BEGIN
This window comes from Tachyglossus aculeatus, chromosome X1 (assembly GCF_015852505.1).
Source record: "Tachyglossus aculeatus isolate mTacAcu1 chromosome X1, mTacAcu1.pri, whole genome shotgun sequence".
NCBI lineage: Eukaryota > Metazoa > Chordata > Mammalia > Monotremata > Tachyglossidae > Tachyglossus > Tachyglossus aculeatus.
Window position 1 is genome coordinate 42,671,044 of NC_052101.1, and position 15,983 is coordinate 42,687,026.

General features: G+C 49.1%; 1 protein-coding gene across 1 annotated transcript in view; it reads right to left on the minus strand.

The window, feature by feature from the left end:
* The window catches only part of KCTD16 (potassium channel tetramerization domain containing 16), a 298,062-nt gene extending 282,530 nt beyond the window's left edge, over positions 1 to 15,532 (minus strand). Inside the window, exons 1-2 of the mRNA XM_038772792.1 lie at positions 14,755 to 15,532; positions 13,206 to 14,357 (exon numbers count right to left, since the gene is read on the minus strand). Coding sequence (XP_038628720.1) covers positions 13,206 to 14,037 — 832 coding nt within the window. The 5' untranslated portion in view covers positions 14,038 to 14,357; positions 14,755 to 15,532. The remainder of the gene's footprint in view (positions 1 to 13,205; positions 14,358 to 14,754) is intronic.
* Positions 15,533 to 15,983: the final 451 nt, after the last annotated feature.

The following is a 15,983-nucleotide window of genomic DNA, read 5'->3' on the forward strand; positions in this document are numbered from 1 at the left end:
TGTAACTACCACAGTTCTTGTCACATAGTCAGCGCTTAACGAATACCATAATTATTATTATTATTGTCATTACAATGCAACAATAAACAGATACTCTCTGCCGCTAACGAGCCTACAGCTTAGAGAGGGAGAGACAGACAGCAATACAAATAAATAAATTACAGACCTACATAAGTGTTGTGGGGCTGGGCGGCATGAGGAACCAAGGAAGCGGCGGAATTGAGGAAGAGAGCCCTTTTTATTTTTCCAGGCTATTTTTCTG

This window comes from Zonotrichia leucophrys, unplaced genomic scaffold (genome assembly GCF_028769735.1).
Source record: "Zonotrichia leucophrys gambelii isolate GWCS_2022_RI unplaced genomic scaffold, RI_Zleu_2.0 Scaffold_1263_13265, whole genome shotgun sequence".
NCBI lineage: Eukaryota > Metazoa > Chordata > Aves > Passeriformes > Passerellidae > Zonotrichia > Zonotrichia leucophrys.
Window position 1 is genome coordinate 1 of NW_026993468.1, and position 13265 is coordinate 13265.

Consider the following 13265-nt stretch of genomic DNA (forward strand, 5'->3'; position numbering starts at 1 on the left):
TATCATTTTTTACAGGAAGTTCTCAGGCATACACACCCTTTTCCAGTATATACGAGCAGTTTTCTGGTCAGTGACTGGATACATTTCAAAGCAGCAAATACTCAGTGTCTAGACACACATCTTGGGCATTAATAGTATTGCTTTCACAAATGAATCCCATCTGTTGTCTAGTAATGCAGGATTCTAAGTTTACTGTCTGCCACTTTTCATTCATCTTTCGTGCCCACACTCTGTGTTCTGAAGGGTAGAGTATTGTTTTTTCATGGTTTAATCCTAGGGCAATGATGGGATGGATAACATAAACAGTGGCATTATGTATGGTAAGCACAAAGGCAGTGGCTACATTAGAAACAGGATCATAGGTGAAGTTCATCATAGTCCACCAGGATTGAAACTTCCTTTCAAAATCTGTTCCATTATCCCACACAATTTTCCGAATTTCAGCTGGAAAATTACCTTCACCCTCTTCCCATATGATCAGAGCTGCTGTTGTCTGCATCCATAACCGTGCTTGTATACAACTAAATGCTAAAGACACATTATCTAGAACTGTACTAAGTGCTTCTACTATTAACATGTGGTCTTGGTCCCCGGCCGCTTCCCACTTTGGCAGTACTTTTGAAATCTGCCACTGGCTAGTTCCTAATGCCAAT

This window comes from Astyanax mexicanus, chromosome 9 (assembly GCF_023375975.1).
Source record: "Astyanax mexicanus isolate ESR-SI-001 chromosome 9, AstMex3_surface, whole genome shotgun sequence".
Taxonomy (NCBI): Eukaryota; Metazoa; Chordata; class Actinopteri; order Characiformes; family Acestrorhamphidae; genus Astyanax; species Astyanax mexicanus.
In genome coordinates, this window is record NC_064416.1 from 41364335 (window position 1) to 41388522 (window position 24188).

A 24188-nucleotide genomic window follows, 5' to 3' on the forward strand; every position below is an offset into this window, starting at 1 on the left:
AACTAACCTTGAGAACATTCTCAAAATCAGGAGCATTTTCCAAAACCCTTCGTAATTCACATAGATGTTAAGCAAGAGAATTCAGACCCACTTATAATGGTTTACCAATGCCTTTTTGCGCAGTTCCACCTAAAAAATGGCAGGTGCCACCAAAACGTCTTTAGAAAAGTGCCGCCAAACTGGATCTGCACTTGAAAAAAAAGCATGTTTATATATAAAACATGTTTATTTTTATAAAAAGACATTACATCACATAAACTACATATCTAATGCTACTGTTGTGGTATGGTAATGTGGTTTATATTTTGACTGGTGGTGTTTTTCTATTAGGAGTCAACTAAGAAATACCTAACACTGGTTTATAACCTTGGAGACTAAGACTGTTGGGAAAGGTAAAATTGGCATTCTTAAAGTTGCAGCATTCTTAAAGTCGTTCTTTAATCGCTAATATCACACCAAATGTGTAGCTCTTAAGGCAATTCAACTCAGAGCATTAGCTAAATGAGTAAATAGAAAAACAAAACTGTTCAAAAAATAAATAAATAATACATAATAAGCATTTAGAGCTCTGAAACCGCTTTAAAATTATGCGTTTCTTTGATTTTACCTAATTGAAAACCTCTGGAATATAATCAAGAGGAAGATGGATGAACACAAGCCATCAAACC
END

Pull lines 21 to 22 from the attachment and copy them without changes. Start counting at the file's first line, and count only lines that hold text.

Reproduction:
A 24188-nucleotide genomic window follows, 5' to 3' on the forward strand; every position below is an offset into this window, starting at 1 on the left:
AACTAACCTTGAGAACATTCTCAAAATCAGGAGCATTTTCCAAAACCCTTCGTAATTCACATAGATGTTAAGCAAGAGAATTCAGACCCACTTATAATGGTTTACCAATGCCTTTTTGCGCAGTTCCACCTAAAAAATGGCAGGTGCCACCAAAACGTCTTTAGAAAAGTGCCGCCAAACTGGATCTGCACTTGAAAAAAAAGCATGTTTATATATAAAACATGTTTATTTTTATAAAAAGACATTACATCACATAAACTACATATCTAATGCTACTGTTGTGGTATGGTAATGTGGTTTATATTTTGACTGGTGGTGTTTTTCTATTAGGAGTCAACTAAGAAATACCTAACACTGGTTTATAACCTTGGAGACTAAGACTGTTGGGAAAGGTAAAATTGGCATTCTTAAAGTTGCAGCATTCTTAAAGTCGTTCTTTAATCGCTAATATCACACCAAATGTGTAGCTCTTAAGGCAATTCAACTCAGAGCATTAGCTAAATGAGTAAATAGAAAAACAAAACTGTTCAAAAAATAAATAAATAATACATAATAAGCATTTAGAGCTCTGAAACCGCTTTAAAATTATGCGTTTCTTTGATTTTACCTAATTGAAAACCTCTGGAATATAATCAAGAGGAAGATGGATGAACACAAGCCATCAAACC